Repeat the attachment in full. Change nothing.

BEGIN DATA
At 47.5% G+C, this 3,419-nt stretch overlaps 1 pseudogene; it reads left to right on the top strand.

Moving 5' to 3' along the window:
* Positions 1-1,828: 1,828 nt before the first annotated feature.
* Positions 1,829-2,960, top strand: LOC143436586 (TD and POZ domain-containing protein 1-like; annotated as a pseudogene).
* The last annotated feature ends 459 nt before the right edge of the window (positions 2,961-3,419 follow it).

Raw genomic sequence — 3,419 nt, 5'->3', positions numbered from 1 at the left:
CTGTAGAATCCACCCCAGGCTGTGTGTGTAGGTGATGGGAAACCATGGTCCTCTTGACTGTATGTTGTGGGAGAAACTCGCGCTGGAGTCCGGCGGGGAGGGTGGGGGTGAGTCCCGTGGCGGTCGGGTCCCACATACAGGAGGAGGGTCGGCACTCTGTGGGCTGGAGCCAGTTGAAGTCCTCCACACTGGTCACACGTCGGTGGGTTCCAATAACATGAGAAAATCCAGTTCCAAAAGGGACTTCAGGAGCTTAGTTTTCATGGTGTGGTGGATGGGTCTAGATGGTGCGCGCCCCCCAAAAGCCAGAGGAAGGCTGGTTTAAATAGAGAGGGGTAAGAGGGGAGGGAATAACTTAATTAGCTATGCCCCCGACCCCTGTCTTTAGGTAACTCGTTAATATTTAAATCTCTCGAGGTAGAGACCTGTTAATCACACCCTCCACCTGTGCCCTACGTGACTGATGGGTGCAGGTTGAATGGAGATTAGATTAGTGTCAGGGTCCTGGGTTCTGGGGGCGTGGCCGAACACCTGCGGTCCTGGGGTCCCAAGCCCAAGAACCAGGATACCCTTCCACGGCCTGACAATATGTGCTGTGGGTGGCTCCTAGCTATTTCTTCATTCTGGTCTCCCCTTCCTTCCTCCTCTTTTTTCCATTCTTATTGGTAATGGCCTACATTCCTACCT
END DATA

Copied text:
At 47.5% G+C, this 3,419-nt stretch overlaps 1 pseudogene; it reads left to right on the top strand.

Moving 5' to 3' along the window:
* Positions 1-1,828: 1,828 nt before the first annotated feature.
* Positions 1,829-2,960, top strand: LOC143436586 (TD and POZ domain-containing protein 1-like; annotated as a pseudogene).
* The last annotated feature ends 459 nt before the right edge of the window (positions 2,961-3,419 follow it).

Raw genomic sequence — 3,419 nt, 5'->3', positions numbered from 1 at the left:
CTGTAGAATCCACCCCAGGCTGTGTGTGTAGGTGATGGGAAACCATGGTCCTCTTGACTGTATGTTGTGGGAGAAACTCGCGCTGGAGTCCGGCGGGGAGGGTGGGGGTGAGTCCCGTGGCGGTCGGGTCCCACATACAGGAGGAGGGTCGGCACTCTGTGGGCTGGAGCCAGTTGAAGTCCTCCACACTGGTCACACGTCGGTGGGTTCCAATAACATGAGAAAATCCAGTTCCAAAAGGGACTTCAGGAGCTTAGTTTTCATGGTGTGGTGGATGGGTCTAGATGGTGCGCGCCCCCCAAAAGCCAGAGGAAGGCTGGTTTAAATAGAGAGGGGTAAGAGGGGAGGGAATAACTTAATTAGCTATGCCCCCGACCCCTGTCTTTAGGTAACTCGTTAATATTTAAATCTCTCGAGGTAGAGACCTGTTAATCACACCCTCCACCTGTGCCCTACGTGACTGATGGGTGCAGGTTGAATGGAGATTAGATTAGTGTCAGGGTCCTGGGTTCTGGGGGCGTGGCCGAACACCTGCGGTCCTGGGGTCCCAAGCCCAAGAACCAGGATACCCTTCCACGGCCTGACAATATGTGCTGTGGGTGGCTCCTAGCTATTTCTTCATTCTGGTCTCCCCTTCCTTCCTCCTCTTTTTTCCATTCTTATTGGTAATGGCCTACATTCCTACCT